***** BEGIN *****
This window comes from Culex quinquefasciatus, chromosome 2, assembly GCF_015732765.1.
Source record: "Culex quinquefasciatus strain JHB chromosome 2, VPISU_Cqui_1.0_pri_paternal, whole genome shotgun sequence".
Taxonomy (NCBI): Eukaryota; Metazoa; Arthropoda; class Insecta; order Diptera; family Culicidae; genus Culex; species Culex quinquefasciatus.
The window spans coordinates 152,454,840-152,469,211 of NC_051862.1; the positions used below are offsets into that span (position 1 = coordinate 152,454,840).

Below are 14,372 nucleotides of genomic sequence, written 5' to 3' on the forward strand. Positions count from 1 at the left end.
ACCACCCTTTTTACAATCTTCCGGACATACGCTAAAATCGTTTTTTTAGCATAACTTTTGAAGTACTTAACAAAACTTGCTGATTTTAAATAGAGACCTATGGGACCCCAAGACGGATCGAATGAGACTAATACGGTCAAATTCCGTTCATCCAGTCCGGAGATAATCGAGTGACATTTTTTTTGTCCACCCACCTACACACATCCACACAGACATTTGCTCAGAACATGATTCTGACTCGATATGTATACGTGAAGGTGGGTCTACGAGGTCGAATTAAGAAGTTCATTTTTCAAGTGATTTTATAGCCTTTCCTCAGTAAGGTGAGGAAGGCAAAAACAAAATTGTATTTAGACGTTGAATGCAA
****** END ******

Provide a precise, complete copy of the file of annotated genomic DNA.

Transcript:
This window comes from Culex quinquefasciatus, chromosome 2, assembly GCF_015732765.1.
Source record: "Culex quinquefasciatus strain JHB chromosome 2, VPISU_Cqui_1.0_pri_paternal, whole genome shotgun sequence".
Taxonomy (NCBI): Eukaryota; Metazoa; Arthropoda; class Insecta; order Diptera; family Culicidae; genus Culex; species Culex quinquefasciatus.
The window spans coordinates 152,454,840-152,469,211 of NC_051862.1; the positions used below are offsets into that span (position 1 = coordinate 152,454,840).

Below are 14,372 nucleotides of genomic sequence, written 5' to 3' on the forward strand. Positions count from 1 at the left end.
ACCACCCTTTTTACAATCTTCCGGACATACGCTAAAATCGTTTTTTTAGCATAACTTTTGAAGTACTTAACAAAACTTGCTGATTTTAAATAGAGACCTATGGGACCCCAAGACGGATCGAATGAGACTAATACGGTCAAATTCCGTTCATCCAGTCCGGAGATAATCGAGTGACATTTTTTTTGTCCACCCACCTACACACATCCACACAGACATTTGCTCAGAACATGATTCTGACTCGATATGTATACGTGAAGGTGGGTCTACGAGGTCGAATTAAGAAGTTCATTTTTCAAGTGATTTTATAGCCTTTCCTCAGTAAGGTGAGGAAGGCAAAAACAAAATTGTATTTAGACGTTGAATGCAA